Reactions from the social partners regarding the new agreement have been mixed.
The parties to the agreement evidently consider it a very positive development, and believe that organising members from both trade unions and employer organisations will lead to good conditions for cooperation and trustful relations in the sector. The Swedish Association of Graduate Engineers believes that the new, simplified rules are an opportunity to encourage more companies to sign collective agreements, which is favourable for trade union members.
However, some criticism has been voiced by other organisations. Despite the fact that both blue-collar and white-collar workers are to be found in the services sector, the agreement only covers white-collar workers. This has caused negative reactions from the Swedish Trade Union Confederation (Landsorganisationen i Sverige, LO), which has members in the sector that have been left out of the agreement. LO was completely unaware of this development and the agreement came as a surprise to the confederation. The management of LO is dissatisfied with not having been informed about the negotiations. The Chair of the confederation, Wanja Lundy-Wedin, is surprised that LO-affiliated trade unions were not included in the discussions, as a close cooperation between LO and employees in the services sector has been emphasised in the wage negotiation round.
In response to the criticism, Unionen stated that the agreement is aimed at parts of the services sector where only white-collar workers are found. Almega justifies the agreement as an adjustment to parts of the sector where trade union density is low, where employers can contribute to raise the level of organisation and in return get agreements that are adapted to these parts of the sector.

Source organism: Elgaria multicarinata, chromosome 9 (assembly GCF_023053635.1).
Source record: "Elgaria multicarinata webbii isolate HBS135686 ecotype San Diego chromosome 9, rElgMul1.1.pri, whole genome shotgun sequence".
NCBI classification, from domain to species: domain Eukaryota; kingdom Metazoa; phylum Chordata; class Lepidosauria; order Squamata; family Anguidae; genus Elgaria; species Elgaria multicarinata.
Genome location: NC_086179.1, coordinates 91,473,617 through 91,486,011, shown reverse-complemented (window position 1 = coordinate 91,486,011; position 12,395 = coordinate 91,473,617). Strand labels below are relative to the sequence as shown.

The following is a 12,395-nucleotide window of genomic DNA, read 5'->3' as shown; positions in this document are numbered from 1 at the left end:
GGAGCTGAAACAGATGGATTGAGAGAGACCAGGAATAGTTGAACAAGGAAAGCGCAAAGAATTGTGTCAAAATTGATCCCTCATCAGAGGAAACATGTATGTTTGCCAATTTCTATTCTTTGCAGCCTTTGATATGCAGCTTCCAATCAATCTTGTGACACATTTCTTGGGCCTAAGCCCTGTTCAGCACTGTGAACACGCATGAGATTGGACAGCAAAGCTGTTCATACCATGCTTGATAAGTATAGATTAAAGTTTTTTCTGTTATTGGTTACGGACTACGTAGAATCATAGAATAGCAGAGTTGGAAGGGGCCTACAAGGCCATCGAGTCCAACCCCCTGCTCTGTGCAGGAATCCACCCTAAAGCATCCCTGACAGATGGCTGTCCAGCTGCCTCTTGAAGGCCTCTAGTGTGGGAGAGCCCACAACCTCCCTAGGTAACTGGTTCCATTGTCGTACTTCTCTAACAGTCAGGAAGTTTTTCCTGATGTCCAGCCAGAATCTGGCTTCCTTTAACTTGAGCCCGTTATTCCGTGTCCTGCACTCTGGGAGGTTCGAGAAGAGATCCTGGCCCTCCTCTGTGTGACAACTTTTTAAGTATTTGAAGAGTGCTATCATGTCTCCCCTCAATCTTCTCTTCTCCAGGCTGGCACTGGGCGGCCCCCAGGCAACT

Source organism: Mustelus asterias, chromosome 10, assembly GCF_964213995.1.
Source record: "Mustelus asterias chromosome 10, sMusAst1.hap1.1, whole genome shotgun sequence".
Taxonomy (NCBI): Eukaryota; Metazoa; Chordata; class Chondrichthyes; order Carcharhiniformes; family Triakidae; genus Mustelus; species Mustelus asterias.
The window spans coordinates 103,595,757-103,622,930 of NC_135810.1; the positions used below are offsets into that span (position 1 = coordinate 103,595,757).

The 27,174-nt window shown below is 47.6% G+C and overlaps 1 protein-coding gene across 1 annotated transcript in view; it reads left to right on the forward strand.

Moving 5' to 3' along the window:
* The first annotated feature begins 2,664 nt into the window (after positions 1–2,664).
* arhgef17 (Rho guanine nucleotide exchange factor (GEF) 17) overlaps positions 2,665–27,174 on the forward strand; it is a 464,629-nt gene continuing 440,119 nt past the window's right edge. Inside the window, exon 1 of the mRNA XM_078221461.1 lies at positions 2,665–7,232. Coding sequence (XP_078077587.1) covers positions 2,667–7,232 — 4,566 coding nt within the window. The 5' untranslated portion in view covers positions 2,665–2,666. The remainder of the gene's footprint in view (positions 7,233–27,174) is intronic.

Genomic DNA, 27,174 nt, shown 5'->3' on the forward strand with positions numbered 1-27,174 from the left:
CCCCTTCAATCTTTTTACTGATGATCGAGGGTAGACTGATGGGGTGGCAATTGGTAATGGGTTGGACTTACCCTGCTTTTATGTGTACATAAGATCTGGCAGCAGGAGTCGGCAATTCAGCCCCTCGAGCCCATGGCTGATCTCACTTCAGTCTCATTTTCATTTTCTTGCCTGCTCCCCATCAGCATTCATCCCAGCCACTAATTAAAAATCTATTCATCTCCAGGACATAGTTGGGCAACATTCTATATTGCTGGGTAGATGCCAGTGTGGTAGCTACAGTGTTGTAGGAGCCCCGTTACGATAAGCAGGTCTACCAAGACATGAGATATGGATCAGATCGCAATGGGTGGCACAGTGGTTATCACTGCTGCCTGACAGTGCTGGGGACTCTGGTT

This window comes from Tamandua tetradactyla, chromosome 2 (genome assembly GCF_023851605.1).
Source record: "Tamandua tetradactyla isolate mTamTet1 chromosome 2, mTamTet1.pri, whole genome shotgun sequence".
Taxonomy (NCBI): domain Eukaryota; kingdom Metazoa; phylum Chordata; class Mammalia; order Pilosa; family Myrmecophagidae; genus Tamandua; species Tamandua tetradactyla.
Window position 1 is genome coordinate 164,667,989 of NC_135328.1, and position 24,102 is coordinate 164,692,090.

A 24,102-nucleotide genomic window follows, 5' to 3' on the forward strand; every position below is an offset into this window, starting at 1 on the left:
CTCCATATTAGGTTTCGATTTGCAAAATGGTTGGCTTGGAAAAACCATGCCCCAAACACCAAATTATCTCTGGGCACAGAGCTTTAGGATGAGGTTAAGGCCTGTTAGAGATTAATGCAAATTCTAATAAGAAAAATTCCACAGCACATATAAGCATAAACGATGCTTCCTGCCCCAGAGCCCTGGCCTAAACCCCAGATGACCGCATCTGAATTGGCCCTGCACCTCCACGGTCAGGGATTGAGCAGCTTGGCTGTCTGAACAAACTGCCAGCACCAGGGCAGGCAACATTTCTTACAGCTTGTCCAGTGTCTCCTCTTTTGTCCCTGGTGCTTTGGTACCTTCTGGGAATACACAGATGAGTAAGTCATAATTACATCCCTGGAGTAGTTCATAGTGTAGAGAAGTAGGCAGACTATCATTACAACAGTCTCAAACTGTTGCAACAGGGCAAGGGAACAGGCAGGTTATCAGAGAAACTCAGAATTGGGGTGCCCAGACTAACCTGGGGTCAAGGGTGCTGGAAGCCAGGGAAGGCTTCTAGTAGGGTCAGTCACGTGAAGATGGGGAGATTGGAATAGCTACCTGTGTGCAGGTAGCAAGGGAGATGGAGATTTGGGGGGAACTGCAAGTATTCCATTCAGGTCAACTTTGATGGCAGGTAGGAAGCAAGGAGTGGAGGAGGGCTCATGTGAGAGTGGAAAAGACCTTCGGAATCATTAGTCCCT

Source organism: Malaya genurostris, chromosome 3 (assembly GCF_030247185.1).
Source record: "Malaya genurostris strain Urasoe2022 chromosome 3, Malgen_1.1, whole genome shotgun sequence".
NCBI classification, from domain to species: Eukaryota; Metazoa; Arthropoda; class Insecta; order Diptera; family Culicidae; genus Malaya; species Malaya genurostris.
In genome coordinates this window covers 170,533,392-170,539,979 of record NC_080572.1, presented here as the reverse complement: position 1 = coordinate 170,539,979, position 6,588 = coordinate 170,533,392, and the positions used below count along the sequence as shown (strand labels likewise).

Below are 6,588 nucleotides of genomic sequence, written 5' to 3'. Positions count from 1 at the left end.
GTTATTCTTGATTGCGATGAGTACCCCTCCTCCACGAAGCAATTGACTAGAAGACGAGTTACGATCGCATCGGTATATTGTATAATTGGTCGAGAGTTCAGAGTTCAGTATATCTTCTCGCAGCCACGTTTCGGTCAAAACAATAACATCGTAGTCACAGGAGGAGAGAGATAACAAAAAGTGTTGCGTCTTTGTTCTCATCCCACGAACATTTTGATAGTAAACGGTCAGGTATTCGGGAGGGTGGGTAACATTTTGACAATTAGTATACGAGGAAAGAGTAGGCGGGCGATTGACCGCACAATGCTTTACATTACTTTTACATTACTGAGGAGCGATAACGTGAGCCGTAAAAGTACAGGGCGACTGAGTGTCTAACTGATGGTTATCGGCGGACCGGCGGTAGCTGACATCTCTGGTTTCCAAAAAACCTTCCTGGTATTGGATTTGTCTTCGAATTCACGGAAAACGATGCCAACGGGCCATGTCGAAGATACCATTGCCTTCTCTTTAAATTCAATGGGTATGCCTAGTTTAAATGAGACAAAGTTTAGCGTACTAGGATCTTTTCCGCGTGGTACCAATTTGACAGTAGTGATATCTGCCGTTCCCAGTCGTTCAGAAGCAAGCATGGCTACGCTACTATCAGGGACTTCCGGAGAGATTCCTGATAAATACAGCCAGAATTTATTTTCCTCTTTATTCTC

The Union of Service and Communication Employees (Facket för Service och Kommunikation, SEKO) criticises the fact that the agreement has been realised without its knowledge, and argues that sector-related agreements with simplified regulations can imply a weakened employment protection. Other LO members, such as the Swedish Municipal Workers’ Union (Svenska Kommunalarbetareförbundet, Kommunal), have stated that they feel left out and that trying new models of agreements and adjusted solutions is often only profitable for employer organisations.
However, reactions to the agreement are not only negative among LO members. The Swedish Union of Metalworkers (IF Metall), one of the founders of the Industry Agreement, believes it is important to have order and clear rules for collective bargaining.
A common agreement for the services sector may influence wage formation and simplify collective bargaining in the sector. It may somehow seem remarkable, however, to talk about developing bargaining in the services sector, when only parts of the sector are covered by the agreement.
Axelsson, C., ‘Tjänstesektorn får samarbetsavtal’, Svenska Dagbladet, Web article, 23 October 2009
Jacobsson, G., ‘Svårt att kommentera från läktaren’, LO-tidningen, Web article, 26 October 2009
Mats Kullander and Ellinor Häggebrink, Oxford Research